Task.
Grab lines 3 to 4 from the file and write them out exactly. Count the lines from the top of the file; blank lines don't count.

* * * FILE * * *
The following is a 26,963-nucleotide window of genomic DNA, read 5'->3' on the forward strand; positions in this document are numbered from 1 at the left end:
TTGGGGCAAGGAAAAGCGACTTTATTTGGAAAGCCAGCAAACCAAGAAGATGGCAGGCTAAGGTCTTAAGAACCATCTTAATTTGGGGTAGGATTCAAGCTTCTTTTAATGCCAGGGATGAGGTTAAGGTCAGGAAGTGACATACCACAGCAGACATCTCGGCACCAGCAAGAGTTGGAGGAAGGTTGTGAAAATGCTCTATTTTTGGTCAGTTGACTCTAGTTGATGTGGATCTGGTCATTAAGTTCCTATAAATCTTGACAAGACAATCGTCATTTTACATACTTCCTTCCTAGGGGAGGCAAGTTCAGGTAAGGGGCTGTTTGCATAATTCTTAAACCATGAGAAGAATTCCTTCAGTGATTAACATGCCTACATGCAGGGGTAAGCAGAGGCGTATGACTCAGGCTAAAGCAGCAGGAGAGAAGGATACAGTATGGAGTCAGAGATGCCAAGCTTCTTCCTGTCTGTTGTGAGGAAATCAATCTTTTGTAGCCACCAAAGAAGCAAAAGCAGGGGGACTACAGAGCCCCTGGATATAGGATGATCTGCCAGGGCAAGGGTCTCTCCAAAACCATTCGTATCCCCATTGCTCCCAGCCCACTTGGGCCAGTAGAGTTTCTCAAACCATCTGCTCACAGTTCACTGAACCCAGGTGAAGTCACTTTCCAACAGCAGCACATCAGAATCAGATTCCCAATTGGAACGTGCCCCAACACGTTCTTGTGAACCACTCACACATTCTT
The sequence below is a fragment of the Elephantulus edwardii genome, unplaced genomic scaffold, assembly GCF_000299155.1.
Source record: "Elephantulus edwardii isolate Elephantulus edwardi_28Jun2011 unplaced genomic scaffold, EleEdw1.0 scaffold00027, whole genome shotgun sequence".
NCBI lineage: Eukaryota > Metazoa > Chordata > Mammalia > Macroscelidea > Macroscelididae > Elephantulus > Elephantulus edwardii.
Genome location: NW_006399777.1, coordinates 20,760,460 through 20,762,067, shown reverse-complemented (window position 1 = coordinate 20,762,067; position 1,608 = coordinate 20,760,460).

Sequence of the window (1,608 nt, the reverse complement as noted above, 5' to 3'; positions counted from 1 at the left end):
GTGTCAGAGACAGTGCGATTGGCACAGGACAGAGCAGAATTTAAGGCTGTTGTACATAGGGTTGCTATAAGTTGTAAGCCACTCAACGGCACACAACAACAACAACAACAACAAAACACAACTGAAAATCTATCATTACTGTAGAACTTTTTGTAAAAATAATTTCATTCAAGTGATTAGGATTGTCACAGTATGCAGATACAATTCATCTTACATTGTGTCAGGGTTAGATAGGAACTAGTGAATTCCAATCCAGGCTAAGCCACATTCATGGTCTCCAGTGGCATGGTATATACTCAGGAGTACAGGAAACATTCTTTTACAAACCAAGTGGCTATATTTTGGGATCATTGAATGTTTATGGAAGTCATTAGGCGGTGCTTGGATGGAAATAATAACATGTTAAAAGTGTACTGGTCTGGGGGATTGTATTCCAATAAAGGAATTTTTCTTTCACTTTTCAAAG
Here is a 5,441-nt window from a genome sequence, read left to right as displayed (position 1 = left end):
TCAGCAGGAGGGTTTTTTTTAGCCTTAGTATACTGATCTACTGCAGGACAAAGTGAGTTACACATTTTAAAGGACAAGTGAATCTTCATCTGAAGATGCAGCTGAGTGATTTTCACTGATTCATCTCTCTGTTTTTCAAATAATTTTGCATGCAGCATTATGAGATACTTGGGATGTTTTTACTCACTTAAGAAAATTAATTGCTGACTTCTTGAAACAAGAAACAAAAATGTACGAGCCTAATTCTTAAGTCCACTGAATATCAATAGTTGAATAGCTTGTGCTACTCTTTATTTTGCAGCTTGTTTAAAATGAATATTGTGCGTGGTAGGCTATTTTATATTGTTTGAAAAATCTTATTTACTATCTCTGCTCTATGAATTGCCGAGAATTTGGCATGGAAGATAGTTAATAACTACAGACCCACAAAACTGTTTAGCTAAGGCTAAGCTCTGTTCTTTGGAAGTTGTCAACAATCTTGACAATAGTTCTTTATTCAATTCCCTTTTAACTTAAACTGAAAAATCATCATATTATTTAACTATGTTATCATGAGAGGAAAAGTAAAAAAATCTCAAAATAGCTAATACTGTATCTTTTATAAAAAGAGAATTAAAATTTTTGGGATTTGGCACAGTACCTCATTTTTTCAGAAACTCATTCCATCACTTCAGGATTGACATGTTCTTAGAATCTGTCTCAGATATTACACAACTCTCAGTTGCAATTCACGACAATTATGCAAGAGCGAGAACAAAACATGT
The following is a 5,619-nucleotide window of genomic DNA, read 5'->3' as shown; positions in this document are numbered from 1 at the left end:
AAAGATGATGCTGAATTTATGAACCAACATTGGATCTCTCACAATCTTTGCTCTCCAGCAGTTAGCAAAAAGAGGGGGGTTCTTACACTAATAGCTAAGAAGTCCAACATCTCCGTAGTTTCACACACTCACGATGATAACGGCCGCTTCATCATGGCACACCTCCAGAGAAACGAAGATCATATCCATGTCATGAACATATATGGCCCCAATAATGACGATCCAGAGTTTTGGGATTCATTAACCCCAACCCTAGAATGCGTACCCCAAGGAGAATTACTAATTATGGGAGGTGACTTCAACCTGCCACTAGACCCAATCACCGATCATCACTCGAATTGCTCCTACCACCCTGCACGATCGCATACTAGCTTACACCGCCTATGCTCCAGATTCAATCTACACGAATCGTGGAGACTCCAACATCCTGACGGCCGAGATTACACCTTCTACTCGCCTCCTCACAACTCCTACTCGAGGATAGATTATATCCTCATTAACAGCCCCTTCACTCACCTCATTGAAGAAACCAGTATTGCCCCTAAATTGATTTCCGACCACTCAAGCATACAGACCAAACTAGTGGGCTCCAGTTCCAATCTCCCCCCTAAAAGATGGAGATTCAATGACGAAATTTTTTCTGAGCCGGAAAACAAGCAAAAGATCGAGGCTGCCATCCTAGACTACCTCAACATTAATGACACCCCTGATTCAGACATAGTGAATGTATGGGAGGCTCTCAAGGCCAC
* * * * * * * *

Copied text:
The sequence below is a fragment of the Elephantulus edwardii genome, unplaced genomic scaffold, assembly GCF_000299155.1.
Source record: "Elephantulus edwardii isolate Elephantulus edwardi_28Jun2011 unplaced genomic scaffold, EleEdw1.0 scaffold00027, whole genome shotgun sequence".